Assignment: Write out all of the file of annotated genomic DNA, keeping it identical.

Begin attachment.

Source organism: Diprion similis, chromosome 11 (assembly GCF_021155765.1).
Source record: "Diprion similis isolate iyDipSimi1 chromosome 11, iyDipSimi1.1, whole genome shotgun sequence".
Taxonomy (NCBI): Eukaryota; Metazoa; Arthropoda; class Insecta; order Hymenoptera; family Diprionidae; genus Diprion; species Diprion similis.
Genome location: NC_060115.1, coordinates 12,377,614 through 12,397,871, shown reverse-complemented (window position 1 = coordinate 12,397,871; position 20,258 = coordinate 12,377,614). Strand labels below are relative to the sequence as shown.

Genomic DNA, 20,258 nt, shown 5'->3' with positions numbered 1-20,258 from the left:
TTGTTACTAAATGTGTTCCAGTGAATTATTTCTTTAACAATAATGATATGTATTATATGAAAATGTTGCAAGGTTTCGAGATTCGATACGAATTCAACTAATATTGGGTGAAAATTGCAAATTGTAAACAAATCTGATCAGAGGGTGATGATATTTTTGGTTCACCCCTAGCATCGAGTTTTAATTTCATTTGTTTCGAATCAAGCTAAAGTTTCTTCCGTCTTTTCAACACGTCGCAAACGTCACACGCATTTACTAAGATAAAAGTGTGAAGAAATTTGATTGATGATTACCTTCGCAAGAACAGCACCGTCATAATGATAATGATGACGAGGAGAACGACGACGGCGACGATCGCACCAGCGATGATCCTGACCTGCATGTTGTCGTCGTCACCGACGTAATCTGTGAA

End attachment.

Source organism: Diprion similis, chromosome 11 (assembly GCF_021155765.1).
Source record: "Diprion similis isolate iyDipSimi1 chromosome 11, iyDipSimi1.1, whole genome shotgun sequence".
Taxonomy (NCBI): Eukaryota; Metazoa; Arthropoda; class Insecta; order Hymenoptera; family Diprionidae; genus Diprion; species Diprion similis.
Genome location: NC_060115.1, coordinates 12,377,614 through 12,397,871, shown reverse-complemented (window position 1 = coordinate 12,397,871; position 20,258 = coordinate 12,377,614). Strand labels below are relative to the sequence as shown.

Genomic DNA, 20,258 nt, shown 5'->3' with positions numbered 1-20,258 from the left:
TTGTTACTAAATGTGTTCCAGTGAATTATTTCTTTAACAATAATGATATGTATTATATGAAAATGTTGCAAGGTTTCGAGATTCGATACGAATTCAACTAATATTGGGTGAAAATTGCAAATTGTAAACAAATCTGATCAGAGGGTGATGATATTTTTGGTTCACCCCTAGCATCGAGTTTTAATTTCATTTGTTTCGAATCAAGCTAAAGTTTCTTCCGTCTTTTCAACACGTCGCAAACGTCACACGCATTTACTAAGATAAAAGTGTGAAGAAATTTGATTGATGATTACCTTCGCAAGAACAGCACCGTCATAATGATAATGATGACGAGGAGAACGACGACGGCGACGATCGCACCAGCGATGATCCTGACCTGCATGTTGTCGTCGTCACCGACGTAATCTGTGAA